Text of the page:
Environment damage behind a quarter of premature deaths, diseases: UN report
- A quarter of all premature deaths and diseases worldwide are due to manmade pollution and environmental damage, the United Nations said on Wednesday in a landmark report on the planet’s parlous state.
- Deadly emissions, chemicals polluting drinking water, and the accelerating destruction of ecosystems crucial to the livelihoods of billions of people are driving a worldwide epidemic that hampers the global economy, it warned.
- The Global Environment Outlook (GEO) — a report six years in the making compiled by 250 scientists from 70 nations — depicts a growing chasm between rich and poor countries as rampant overconsumption, pollution and food waste in the developed world leads to hunger, poverty and disease elsewhere.
- As greenhouse gas emissions continue to rise amid a preponderance of droughts, floods and superstorms made worse by climbing sea levels, there is a growing political consensus that climate change poses a future risk to billions.
- But the health impacts of pollution, deforestation and the mechanised food-chain are less well understood.
- The GEO compiles a litany of pollution-related health emergencies.
- It said that poor environmental conditions “cause approximately 25% of global disease and mortality” — around 9 million deaths in 2015 alone.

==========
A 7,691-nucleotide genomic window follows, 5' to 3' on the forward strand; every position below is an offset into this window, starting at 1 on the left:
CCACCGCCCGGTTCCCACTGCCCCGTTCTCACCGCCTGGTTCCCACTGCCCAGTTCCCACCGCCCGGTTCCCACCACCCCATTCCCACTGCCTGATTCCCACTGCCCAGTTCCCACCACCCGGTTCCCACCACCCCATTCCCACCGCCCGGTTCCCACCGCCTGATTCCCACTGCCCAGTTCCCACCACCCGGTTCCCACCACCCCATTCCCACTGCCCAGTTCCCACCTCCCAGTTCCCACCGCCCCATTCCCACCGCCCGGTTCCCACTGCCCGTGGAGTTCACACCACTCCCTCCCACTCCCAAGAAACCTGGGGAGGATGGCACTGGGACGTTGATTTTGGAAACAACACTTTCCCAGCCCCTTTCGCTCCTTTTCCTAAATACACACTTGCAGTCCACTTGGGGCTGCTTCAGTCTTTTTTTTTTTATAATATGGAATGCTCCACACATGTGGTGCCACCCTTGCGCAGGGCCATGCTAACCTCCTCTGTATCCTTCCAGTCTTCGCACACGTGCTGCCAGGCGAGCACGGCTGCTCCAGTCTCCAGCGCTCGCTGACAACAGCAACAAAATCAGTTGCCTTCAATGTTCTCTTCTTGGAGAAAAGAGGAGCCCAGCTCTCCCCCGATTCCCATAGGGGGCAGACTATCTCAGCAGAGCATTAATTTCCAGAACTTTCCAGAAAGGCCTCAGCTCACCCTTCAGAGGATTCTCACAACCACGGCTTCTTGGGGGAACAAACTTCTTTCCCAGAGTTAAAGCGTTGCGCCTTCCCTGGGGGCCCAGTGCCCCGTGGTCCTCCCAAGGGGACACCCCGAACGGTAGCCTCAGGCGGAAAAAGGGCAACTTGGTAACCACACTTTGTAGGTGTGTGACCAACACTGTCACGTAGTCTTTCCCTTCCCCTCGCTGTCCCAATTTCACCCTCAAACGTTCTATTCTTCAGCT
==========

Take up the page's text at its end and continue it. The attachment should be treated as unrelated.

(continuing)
- Lacking access to clean drinking supplies, 1.4 million people die each year from preventable diseases such as diarrhoea and parasites linked to pathogen-riddled water and poor sanitation.
- Chemicals pumped into the seas cause “potentially multi-generational” adverse health effects, and land degradation through mega-farming and deforestation occurs in areas of earth home to 3.2 billion people.
- The report says air pollution causes 6-7 million early deaths annually.
- The report called for a root-and-branch detoxification of human behaviour while insisting that the situation is not unassailable.
- Food waste for instance, which accounts for 9% of global greenhouse gas emissions, could be slashed. The world currently throws away a third of all food produced. In richer nations, 56% goes to waste.
- It also called for a rapid drawdown in greenhouse gas emissions and pesticide use to improve air and water quality.